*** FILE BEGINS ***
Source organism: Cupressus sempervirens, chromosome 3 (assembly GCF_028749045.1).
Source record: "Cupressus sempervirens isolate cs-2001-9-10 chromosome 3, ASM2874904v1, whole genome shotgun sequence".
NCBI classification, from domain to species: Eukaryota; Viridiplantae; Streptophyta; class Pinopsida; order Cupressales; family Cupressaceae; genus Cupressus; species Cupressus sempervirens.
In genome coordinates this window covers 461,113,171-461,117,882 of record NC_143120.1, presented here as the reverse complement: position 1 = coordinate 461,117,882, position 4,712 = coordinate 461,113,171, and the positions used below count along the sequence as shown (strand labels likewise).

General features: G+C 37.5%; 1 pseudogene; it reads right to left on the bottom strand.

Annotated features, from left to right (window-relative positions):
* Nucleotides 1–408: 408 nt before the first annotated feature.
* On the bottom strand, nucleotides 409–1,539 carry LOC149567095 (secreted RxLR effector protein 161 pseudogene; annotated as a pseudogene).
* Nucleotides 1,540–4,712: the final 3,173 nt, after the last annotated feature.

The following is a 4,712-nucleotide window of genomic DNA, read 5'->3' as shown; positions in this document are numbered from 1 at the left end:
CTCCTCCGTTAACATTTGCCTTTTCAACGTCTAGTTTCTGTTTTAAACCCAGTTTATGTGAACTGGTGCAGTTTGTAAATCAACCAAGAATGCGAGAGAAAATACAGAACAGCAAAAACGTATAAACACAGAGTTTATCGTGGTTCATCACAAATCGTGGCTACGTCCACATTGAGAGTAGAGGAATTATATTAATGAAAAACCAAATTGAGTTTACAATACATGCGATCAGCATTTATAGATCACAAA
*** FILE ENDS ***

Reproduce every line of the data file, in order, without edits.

Source organism: Cupressus sempervirens, chromosome 3 (assembly GCF_028749045.1).
Source record: "Cupressus sempervirens isolate cs-2001-9-10 chromosome 3, ASM2874904v1, whole genome shotgun sequence".
NCBI classification, from domain to species: Eukaryota; Viridiplantae; Streptophyta; class Pinopsida; order Cupressales; family Cupressaceae; genus Cupressus; species Cupressus sempervirens.
In genome coordinates this window covers 461,113,171-461,117,882 of record NC_143120.1, presented here as the reverse complement: position 1 = coordinate 461,117,882, position 4,712 = coordinate 461,113,171, and the positions used below count along the sequence as shown (strand labels likewise).

General features: G+C 37.5%; 1 pseudogene; it reads right to left on the bottom strand.

Annotated features, from left to right (window-relative positions):
* Nucleotides 1–408: 408 nt before the first annotated feature.
* On the bottom strand, nucleotides 409–1,539 carry LOC149567095 (secreted RxLR effector protein 161 pseudogene; annotated as a pseudogene).
* Nucleotides 1,540–4,712: the final 3,173 nt, after the last annotated feature.

The following is a 4,712-nucleotide window of genomic DNA, read 5'->3' as shown; positions in this document are numbered from 1 at the left end:
CTCCTCCGTTAACATTTGCCTTTTCAACGTCTAGTTTCTGTTTTAAACCCAGTTTATGTGAACTGGTGCAGTTTGTAAATCAACCAAGAATGCGAGAGAAAATACAGAACAGCAAAAACGTATAAACACAGAGTTTATCGTGGTTCATCACAAATCGTGGCTACGTCCACATTGAGAGTAGAGGAATTATATTAATGAAAAACCAAATTGAGTTTACAATACATGCGATCAGCATTTATAGATCACAAA